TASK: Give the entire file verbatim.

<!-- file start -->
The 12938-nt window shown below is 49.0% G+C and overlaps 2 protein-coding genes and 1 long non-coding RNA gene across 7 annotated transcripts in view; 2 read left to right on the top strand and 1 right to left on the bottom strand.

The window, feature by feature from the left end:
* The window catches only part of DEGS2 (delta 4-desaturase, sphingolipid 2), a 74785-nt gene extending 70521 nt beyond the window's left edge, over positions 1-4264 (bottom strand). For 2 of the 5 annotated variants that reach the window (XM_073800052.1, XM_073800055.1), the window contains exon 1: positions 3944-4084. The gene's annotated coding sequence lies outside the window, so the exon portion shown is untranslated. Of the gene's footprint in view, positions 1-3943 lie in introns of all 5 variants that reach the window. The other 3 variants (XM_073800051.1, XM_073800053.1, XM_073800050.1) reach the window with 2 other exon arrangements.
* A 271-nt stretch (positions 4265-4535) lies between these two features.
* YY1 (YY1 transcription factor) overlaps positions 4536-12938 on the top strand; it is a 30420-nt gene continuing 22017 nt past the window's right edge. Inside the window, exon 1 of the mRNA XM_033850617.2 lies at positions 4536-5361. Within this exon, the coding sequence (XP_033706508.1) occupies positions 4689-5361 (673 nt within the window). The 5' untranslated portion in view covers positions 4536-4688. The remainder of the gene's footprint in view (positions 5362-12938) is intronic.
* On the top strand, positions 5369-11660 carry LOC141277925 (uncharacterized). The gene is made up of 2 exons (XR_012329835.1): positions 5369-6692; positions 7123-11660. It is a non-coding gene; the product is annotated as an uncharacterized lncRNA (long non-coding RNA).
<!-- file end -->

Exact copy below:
The 12938-nt window shown below is 49.0% G+C and overlaps 2 protein-coding genes and 1 long non-coding RNA gene across 7 annotated transcripts in view; 2 read left to right on the top strand and 1 right to left on the bottom strand.

The window, feature by feature from the left end:
* The window catches only part of DEGS2 (delta 4-desaturase, sphingolipid 2), a 74785-nt gene extending 70521 nt beyond the window's left edge, over positions 1-4264 (bottom strand). For 2 of the 5 annotated variants that reach the window (XM_073800052.1, XM_073800055.1), the window contains exon 1: positions 3944-4084. The gene's annotated coding sequence lies outside the window, so the exon portion shown is untranslated. Of the gene's footprint in view, positions 1-3943 lie in introns of all 5 variants that reach the window. The other 3 variants (XM_073800051.1, XM_073800053.1, XM_073800050.1) reach the window with 2 other exon arrangements.
* A 271-nt stretch (positions 4265-4535) lies between these two features.
* YY1 (YY1 transcription factor) overlaps positions 4536-12938 on the top strand; it is a 30420-nt gene continuing 22017 nt past the window's right edge. Inside the window, exon 1 of the mRNA XM_033850617.2 lies at positions 4536-5361. Within this exon, the coding sequence (XP_033706508.1) occupies positions 4689-5361 (673 nt within the window). The 5' untranslated portion in view covers positions 4536-4688. The remainder of the gene's footprint in view (positions 5362-12938) is intronic.
* On the top strand, positions 5369-11660 carry LOC141277925 (uncharacterized). The gene is made up of 2 exons (XR_012329835.1): positions 5369-6692; positions 7123-11660. It is a non-coding gene; the product is annotated as an uncharacterized lncRNA (long non-coding RNA).